Estimation of Q from surface-seismic reflection data in data space and image space |

First, attenuation is important for characterizing rock and fluid properties, e.g., saturation, porosity, permeability, and viscosity, because attenuation is more sensitive than velocity to some of these properties. For example, Q can serve as a lithology discriminator in a frontier area with sparse well control (Dasgupta and Clark, 1998). In addition, since the magnitude of the attenuation is directly related to petrophysical parameters, Q analysis provides a potential tool for reservoir characterization; it can help determine the contents (e.g. gas saturation) of a reservoir, map fracture azimuth to target reservoir development, and monitor the mobility of reservoir fluids to optimize the injection process.

Second, if ones knew the absorption properties of the subsurface, they could include them in seismic data processing (deconvolution, stacking, migration, inverse Q filtering, etc.) and get sharper images and higher resolutions. Attenuation estimation could also be used to better interpret the effects of AVO and anisotropy, which have offset-dependent signatures. Furthermore, full waveform inversion can achieve improved accuracy by incorporating attenuation into the initial model.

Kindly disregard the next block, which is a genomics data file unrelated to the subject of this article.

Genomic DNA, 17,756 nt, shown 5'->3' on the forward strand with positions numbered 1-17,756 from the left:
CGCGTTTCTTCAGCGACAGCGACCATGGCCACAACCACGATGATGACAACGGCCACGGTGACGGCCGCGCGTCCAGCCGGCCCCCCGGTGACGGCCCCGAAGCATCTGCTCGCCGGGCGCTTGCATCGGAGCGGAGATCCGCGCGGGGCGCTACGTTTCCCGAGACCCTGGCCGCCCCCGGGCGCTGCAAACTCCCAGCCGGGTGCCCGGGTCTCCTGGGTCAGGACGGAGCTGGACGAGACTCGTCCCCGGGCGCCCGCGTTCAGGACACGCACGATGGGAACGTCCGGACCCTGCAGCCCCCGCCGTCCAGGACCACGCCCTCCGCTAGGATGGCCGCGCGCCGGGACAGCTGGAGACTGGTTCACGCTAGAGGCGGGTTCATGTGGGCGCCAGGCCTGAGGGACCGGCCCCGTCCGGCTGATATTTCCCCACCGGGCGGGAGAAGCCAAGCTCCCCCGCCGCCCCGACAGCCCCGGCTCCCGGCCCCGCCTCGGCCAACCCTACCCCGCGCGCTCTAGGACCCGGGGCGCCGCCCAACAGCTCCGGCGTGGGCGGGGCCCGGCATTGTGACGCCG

Third, attenuation estimates are useful in seismic acquisition design. Knowing the level of seismic attenuation in the survey-planning stage helps determine how much signal may reach the target, and enables the optimization of acquisition parameters.

However, it is difficult to estimate seismic attenuation. First, it is hard to distinguish intrinsic attenuation and scattering attenuation. In this study, I concentrate on the intrinsic attenuation and try to reduce the influence of the scattering attenuation. In the situation when the scattering attenuation cannot be ignored, the estimated attenuation is a combination of intrinsic and scattering effects. The other most important reason is that amplitudes are easily affected by many factors, such as geometric spreading, source and receiver coupling, radiation patterns, transmission/reflection effects, focusing effects, PS conversion, etc. In this paper, I first review existing methods of estimating Q and illustrate how they account for these contaminating factors. Then, according to the advantages and drawbacks of these conventional Q measurements, I propose a new method of Q estimation from surface seismic data and test it on a 2D synthetic model.

Estimation of Q from surface-seismic reflection data in data space and image space |

2012-05-10